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The Sacraments in General

Sacraments
A sacrament is a sensible and efficacious sign of grace, instituted by Jesus Christ to sanctify our souls. All the sacraments signify by means of sensible things, the divine grace which they produce in our souls. By His passion and death, Jesus Christ gave to the sacraments the power of conferring grace.

There are seven sacraments: Baptism, Confirmation, Eucharist, Penance, Extreme Unction, Holy Orders and Matrimony.

To constitute a sacrament, it is necessary to have the proper matter, the proper form, and the proper minister, who must have the intention to do what the Church does. The matter of the sacraments is the sensible thing used in effecting the sacrament; such as, for example, natural water in Baptism, or oil and balsam in Confirmation. The form of the sacraments is the words which are pronounced in order to effect the sacrament. The minister of the sacraments is the person who administers or confers the sacrament.

The principal effect of the Sacraments is grace, an inward and supernatural gift given to us without any merit of our own, but through the merits of Jesus Christ in order to gain eternal life. Because of the harmful effects of original sin, without the help of the grace of God, and by our own powers alone, we cannot do anything helpful to life everlasting. Grace is given to us by God chiefly through the sacraments, which always confer grace provided they are received with the necessary dispositions. However, because grace does not oppose free will, even when we receive the sacraments, we remain able to resist the grace of God.

Sanctifying grace, which is also called habitual grace, is a supernatural gift inherent in our soul, which renders us just and the adopted children of God, heirs to Paradise. Actual grace is a supernatural gift which enlightens the mind, moves and strengthens the will in order to enable us to do good and avoid evil.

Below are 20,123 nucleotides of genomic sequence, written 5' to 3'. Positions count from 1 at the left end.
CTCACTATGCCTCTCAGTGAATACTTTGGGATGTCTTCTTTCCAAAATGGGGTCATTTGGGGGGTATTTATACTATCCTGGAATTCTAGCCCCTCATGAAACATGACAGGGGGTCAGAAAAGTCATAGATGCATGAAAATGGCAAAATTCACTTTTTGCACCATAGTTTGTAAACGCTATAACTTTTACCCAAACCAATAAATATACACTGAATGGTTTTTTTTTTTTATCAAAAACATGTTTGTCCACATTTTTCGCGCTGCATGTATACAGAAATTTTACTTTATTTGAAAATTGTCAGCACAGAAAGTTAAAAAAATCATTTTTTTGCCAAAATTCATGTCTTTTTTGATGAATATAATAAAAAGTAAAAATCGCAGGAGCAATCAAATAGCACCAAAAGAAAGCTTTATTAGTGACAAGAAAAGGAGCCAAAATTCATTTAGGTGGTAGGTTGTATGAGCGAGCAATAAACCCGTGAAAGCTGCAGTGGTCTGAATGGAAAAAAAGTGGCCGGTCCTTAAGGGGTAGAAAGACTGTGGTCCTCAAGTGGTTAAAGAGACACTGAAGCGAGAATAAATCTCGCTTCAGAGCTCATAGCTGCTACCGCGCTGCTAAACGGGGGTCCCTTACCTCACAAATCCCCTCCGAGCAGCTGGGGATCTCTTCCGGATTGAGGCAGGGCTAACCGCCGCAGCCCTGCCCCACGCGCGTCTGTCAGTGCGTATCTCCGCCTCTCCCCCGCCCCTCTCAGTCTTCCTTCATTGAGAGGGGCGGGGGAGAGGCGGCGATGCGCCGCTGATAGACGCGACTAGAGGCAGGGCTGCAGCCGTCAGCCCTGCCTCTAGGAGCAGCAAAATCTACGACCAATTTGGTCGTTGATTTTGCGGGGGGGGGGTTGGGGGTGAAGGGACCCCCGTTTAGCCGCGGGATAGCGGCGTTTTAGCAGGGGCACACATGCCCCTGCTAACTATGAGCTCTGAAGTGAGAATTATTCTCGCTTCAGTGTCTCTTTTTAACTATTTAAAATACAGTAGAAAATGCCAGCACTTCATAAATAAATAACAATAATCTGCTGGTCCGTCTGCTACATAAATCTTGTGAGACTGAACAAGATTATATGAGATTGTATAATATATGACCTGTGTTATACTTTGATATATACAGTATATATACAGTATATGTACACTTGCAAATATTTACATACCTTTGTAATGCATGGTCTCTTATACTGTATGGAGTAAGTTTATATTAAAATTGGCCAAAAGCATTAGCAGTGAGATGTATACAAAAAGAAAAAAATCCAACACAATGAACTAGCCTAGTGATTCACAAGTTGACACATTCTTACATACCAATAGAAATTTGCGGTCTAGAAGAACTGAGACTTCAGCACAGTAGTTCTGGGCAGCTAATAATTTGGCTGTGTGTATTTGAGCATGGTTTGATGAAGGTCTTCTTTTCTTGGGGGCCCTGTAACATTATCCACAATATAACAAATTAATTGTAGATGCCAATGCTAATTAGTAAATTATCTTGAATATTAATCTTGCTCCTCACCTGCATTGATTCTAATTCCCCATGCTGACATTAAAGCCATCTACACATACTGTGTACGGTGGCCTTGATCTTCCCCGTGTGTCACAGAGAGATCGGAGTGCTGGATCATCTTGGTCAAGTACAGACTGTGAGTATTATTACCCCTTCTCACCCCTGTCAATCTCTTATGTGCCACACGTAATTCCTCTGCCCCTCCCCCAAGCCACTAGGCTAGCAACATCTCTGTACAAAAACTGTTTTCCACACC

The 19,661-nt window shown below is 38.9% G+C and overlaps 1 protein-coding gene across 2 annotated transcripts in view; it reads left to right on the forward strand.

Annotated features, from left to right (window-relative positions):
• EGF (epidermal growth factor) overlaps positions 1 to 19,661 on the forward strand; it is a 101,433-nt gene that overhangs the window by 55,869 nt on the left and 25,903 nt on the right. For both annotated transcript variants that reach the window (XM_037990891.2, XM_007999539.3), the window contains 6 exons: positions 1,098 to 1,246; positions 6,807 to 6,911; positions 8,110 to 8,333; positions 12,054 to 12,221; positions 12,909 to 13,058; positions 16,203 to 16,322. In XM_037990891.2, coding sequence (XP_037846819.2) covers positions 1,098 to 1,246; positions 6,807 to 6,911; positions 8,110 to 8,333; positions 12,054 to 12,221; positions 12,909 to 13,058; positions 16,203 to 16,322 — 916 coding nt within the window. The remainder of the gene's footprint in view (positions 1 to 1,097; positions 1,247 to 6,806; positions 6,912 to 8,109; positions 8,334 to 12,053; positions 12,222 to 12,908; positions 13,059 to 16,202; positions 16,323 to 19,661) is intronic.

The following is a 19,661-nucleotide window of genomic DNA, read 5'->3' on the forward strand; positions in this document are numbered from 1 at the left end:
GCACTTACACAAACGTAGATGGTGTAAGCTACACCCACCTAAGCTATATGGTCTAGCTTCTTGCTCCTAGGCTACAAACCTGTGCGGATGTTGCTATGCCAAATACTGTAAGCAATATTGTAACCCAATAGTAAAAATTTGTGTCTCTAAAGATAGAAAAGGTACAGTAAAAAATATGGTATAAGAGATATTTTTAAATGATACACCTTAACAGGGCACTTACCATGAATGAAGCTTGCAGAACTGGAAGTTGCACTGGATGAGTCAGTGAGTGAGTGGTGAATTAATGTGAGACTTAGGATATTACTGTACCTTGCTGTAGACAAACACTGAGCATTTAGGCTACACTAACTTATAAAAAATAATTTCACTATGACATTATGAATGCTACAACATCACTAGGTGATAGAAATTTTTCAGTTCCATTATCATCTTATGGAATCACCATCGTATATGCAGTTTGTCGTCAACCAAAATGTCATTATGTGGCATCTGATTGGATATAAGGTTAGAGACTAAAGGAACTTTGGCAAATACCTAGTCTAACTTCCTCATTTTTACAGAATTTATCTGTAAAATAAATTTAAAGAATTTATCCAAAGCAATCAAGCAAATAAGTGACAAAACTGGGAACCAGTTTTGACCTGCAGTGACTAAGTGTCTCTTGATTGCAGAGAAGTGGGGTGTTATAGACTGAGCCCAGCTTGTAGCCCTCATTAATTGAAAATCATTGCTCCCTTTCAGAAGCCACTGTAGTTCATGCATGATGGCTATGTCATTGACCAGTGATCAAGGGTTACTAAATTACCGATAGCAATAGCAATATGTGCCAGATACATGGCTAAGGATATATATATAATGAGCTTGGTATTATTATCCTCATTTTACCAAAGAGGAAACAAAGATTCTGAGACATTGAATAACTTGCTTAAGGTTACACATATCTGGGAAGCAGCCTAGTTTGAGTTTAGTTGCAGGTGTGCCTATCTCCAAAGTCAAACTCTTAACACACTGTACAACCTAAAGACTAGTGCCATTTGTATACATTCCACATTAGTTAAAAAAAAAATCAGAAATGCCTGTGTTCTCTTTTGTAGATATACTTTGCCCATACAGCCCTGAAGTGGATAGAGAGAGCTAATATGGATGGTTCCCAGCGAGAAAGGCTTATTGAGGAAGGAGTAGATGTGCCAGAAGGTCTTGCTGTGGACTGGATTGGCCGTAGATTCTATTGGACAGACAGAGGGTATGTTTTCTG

The sacraments also confer sacramental grace, which consists in the right acquired in the reception of a sacrament, to have at the proper time the actual graces necessary to fulfill the obligations arising from the sacrament received. Thus when we were baptized we received the right to have the grace to live a Christian life.

The sacraments most necessary to salvation are Baptism and Penance, which were instituted by Jesus Christ chiefly to restore to the life of grace the soul dead by sin. Baptism is necessary to all, and Penance is necessary to all who have sinned mortally after Baptism. The remaining sacraments increase grace in those who already possess it. Those who receive these sacraments must be free from mortal sin, for it would be a serious sacrilege to receive any of them while conscious that one is not in a state of grace. This is most especially true for the greatest of all the sacraments, the Holy Eucharist, because It contains not only grace, but also Jesus Christ Himself, the Author of grace and of the sacraments.